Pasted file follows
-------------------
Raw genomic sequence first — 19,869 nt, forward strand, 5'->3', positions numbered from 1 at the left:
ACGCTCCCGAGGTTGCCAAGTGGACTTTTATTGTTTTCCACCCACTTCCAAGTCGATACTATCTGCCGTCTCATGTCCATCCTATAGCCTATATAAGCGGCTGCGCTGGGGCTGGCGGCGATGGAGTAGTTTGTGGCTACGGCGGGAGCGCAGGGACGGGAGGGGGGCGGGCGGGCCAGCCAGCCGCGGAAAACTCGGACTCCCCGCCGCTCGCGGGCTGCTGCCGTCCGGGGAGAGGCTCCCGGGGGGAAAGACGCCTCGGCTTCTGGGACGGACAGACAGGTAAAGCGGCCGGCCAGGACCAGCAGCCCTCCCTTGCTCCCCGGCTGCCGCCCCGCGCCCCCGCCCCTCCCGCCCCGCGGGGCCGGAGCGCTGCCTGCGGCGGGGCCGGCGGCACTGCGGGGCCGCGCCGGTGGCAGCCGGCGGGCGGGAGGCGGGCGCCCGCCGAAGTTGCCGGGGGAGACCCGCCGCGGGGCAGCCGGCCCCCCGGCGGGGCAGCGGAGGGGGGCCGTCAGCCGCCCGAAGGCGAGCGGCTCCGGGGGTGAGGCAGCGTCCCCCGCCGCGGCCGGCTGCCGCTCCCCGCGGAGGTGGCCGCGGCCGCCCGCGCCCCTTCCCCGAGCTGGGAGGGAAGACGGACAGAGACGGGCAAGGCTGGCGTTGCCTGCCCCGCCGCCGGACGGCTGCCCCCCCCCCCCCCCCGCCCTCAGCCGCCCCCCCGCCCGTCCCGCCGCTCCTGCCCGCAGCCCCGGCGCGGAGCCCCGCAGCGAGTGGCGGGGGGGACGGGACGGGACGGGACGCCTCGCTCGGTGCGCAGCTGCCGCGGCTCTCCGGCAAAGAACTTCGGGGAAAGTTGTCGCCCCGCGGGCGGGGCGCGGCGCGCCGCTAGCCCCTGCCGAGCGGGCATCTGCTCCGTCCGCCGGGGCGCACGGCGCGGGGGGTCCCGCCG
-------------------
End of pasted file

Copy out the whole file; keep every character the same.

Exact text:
Raw genomic sequence first — 19,869 nt, forward strand, 5'->3', positions numbered from 1 at the left:
ACGCTCCCGAGGTTGCCAAGTGGACTTTTATTGTTTTCCACCCACTTCCAAGTCGATACTATCTGCCGTCTCATGTCCATCCTATAGCCTATATAAGCGGCTGCGCTGGGGCTGGCGGCGATGGAGTAGTTTGTGGCTACGGCGGGAGCGCAGGGACGGGAGGGGGGCGGGCGGGCCAGCCAGCCGCGGAAAACTCGGACTCCCCGCCGCTCGCGGGCTGCTGCCGTCCGGGGAGAGGCTCCCGGGGGGAAAGACGCCTCGGCTTCTGGGACGGACAGACAGGTAAAGCGGCCGGCCAGGACCAGCAGCCCTCCCTTGCTCCCCGGCTGCCGCCCCGCGCCCCCGCCCCTCCCGCCCCGCGGGGCCGGAGCGCTGCCTGCGGCGGGGCCGGCGGCACTGCGGGGCCGCGCCGGTGGCAGCCGGCGGGCGGGAGGCGGGCGCCCGCCGAAGTTGCCGGGGGAGACCCGCCGCGGGGCAGCCGGCCCCCCGGCGGGGCAGCGGAGGGGGGCCGTCAGCCGCCCGAAGGCGAGCGGCTCCGGGGGTGAGGCAGCGTCCCCCGCCGCGGCCGGCTGCCGCTCCCCGCGGAGGTGGCCGCGGCCGCCCGCGCCCCTTCCCCGAGCTGGGAGGGAAGACGGACAGAGACGGGCAAGGCTGGCGTTGCCTGCCCCGCCGCCGGACGGCTGCCCCCCCCCCCCCCCCGCCCTCAGCCGCCCCCCCGCCCGTCCCGCCGCTCCTGCCCGCAGCCCCGGCGCGGAGCCCCGCAGCGAGTGGCGGGGGGGACGGGACGGGACGGGACGCCTCGCTCGGTGCGCAGCTGCCGCGGCTCTCCGGCAAAGAACTTCGGGGAAAGTTGTCGCCCCGCGGGCGGGGCGCGGCGCGCCGCTAGCCCCTGCCGAGCGGGCATCTGCTCCGTCCGCCGGGGCGCACGGCGCGGGGGGTCCCGCCG